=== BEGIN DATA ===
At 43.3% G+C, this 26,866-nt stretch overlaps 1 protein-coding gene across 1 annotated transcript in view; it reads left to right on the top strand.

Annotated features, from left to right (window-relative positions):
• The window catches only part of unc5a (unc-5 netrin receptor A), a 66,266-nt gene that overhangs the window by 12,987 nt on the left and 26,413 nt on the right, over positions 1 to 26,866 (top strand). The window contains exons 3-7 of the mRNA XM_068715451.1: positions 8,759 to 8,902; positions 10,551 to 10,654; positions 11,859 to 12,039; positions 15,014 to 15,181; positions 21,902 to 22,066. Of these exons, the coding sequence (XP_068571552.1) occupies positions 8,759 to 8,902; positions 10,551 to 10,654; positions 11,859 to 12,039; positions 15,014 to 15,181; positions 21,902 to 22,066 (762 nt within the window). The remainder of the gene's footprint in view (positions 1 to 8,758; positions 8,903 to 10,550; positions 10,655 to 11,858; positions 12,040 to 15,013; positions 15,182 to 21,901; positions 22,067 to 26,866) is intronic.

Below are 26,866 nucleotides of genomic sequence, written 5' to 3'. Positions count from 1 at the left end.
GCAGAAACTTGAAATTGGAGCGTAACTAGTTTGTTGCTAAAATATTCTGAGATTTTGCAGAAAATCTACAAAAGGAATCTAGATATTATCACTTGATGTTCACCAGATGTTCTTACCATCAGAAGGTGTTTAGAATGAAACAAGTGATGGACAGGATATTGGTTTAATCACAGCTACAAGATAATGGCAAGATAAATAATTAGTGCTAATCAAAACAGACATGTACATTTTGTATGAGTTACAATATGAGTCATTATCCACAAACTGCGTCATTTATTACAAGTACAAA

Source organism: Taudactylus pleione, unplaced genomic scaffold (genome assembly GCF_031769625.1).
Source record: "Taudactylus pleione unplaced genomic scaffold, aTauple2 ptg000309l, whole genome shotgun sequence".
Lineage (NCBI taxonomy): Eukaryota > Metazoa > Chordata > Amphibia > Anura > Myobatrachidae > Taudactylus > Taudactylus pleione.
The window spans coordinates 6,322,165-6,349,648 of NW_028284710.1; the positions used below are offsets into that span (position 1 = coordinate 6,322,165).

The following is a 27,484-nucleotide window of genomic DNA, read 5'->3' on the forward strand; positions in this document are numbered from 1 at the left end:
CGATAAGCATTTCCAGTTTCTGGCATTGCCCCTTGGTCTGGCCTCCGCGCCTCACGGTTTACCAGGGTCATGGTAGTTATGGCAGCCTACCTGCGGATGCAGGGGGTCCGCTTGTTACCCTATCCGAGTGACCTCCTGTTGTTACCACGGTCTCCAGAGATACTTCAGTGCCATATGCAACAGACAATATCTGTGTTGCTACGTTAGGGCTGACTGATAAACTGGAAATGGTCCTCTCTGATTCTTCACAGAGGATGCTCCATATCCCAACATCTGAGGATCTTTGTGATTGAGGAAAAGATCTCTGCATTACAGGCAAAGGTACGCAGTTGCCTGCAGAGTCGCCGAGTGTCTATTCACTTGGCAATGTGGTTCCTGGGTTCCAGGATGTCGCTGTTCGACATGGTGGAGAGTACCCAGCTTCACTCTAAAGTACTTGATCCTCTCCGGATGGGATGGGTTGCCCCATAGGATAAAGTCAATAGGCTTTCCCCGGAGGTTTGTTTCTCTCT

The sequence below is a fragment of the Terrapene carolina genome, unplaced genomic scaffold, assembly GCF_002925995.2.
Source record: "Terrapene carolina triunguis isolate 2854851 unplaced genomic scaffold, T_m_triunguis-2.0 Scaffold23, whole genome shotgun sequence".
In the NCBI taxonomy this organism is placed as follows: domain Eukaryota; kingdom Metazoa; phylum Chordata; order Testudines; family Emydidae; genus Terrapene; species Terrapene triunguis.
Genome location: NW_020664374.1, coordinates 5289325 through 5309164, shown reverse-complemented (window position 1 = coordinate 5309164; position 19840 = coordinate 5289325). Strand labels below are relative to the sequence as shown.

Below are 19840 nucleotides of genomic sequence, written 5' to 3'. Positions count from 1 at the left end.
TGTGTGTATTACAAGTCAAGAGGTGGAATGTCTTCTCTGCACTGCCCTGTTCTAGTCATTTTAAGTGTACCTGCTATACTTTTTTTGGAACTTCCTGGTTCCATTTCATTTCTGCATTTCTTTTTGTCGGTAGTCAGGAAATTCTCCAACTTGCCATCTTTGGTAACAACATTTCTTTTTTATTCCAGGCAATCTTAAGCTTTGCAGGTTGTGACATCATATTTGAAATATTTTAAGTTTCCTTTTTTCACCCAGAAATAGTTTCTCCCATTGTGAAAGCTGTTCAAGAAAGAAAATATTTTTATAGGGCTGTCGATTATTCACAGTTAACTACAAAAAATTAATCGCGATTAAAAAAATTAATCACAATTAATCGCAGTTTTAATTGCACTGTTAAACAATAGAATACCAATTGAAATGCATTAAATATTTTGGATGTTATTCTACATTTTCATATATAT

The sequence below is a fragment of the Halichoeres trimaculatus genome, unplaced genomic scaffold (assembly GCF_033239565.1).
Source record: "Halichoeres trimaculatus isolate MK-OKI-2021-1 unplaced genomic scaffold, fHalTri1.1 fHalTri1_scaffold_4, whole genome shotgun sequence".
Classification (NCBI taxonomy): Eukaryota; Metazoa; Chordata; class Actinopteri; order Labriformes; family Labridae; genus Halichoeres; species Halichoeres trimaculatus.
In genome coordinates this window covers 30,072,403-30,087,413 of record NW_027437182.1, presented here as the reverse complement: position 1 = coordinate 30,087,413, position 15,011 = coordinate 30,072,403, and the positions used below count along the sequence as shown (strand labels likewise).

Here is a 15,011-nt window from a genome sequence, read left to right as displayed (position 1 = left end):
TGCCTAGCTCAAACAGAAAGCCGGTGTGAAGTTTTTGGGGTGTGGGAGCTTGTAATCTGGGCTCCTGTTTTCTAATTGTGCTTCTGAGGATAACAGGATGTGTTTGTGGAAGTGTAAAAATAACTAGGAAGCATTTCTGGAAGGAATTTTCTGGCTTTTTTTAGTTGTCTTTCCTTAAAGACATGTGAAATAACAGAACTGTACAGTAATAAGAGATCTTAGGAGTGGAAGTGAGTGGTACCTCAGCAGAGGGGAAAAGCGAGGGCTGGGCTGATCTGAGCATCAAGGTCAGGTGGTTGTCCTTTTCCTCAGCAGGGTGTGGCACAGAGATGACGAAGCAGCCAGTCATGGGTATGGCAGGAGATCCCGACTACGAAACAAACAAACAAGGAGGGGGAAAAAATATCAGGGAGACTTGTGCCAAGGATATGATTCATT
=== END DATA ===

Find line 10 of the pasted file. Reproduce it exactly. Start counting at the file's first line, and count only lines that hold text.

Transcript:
The following is a 27,484-nucleotide window of genomic DNA, read 5'->3' on the forward strand; positions in this document are numbered from 1 at the left end: